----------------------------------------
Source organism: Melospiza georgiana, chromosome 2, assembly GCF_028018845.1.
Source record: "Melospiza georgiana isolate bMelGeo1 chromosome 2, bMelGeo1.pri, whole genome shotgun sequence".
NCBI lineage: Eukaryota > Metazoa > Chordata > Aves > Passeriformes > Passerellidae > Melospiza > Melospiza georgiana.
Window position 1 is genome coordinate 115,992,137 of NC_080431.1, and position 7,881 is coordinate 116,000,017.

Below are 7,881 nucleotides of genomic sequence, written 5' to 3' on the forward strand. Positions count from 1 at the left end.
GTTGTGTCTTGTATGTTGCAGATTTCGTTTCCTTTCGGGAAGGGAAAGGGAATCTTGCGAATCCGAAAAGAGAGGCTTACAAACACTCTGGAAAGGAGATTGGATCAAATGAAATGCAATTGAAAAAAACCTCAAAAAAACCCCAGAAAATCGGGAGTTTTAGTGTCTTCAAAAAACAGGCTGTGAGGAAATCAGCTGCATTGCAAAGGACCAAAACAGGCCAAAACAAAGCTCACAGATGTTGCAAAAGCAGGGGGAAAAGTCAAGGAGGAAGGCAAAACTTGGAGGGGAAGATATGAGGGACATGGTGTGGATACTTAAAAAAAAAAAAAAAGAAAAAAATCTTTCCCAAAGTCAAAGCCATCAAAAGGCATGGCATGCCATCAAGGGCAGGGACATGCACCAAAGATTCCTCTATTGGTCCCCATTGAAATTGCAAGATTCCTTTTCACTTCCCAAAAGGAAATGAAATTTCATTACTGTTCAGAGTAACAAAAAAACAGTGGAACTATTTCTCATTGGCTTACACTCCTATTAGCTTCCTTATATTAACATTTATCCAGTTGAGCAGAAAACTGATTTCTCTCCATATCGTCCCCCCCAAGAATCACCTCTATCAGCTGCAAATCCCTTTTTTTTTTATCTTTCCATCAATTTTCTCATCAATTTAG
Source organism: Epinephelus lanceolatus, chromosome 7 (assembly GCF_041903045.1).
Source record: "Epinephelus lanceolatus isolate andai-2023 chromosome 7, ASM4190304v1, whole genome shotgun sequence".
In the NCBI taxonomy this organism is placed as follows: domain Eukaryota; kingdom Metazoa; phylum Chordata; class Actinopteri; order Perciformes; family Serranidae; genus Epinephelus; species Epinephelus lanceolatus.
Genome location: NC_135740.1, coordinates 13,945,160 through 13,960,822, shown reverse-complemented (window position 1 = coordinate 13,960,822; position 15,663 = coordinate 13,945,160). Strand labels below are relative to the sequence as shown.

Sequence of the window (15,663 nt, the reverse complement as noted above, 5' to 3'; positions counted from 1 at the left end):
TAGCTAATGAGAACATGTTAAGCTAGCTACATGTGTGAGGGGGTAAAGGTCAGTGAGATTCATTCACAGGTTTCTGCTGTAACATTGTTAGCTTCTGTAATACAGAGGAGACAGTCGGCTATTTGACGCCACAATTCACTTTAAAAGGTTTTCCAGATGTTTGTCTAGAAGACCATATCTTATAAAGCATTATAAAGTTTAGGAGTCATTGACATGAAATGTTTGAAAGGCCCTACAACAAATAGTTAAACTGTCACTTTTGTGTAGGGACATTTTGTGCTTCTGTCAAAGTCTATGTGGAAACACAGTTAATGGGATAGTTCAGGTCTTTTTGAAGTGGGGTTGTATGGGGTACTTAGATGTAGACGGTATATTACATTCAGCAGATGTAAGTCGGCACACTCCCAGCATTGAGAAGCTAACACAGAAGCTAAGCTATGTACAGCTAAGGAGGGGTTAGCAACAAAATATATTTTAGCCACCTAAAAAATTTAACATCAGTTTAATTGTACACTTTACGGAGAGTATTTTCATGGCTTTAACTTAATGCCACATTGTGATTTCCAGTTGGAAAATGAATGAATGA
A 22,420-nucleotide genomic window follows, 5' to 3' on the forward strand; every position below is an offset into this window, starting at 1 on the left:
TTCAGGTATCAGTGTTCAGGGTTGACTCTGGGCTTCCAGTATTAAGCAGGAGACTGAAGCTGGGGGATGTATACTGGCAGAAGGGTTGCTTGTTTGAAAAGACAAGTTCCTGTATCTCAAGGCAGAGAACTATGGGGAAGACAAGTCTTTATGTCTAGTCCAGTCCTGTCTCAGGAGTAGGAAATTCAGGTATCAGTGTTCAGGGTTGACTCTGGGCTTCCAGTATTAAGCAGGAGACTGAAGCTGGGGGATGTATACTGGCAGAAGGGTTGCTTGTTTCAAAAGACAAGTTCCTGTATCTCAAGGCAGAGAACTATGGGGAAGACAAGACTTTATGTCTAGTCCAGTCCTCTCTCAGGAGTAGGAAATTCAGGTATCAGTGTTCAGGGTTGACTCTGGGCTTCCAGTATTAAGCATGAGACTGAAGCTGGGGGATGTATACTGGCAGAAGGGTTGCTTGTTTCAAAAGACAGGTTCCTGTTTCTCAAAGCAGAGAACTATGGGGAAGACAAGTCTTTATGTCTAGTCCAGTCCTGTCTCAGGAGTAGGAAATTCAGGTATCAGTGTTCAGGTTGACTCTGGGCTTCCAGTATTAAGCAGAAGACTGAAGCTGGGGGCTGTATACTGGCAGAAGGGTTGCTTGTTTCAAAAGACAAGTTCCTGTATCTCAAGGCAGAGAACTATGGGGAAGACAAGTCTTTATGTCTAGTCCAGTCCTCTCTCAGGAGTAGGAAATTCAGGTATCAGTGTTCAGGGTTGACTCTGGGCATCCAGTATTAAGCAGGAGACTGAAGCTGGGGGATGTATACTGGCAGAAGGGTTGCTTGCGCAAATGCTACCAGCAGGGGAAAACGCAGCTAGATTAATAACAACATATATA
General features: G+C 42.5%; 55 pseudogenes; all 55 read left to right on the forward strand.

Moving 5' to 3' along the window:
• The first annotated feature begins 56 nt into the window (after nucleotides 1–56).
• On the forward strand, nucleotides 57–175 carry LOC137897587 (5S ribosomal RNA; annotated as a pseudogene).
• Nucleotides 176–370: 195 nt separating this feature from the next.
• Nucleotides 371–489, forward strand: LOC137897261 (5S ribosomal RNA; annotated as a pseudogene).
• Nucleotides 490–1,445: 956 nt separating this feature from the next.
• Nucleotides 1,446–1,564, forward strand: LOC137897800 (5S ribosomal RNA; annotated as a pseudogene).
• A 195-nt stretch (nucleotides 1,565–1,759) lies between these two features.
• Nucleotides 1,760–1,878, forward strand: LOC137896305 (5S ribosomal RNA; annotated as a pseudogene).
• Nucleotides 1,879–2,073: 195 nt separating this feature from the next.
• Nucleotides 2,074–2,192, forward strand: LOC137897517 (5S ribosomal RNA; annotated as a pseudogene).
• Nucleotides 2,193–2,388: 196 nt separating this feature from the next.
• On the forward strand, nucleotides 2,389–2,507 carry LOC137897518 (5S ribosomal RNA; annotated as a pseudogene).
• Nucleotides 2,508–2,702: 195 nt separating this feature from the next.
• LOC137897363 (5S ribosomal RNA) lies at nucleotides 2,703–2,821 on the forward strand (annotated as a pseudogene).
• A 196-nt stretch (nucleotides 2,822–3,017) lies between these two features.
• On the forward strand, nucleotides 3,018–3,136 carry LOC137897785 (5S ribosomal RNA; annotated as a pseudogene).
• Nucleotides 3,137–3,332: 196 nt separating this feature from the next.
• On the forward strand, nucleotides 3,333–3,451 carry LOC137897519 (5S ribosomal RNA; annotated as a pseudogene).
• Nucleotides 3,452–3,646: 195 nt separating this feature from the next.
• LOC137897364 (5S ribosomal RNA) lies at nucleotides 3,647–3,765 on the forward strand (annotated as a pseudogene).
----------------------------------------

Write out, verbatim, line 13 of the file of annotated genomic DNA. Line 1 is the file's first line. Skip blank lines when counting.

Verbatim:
A 22,420-nucleotide genomic window follows, 5' to 3' on the forward strand; every position below is an offset into this window, starting at 1 on the left: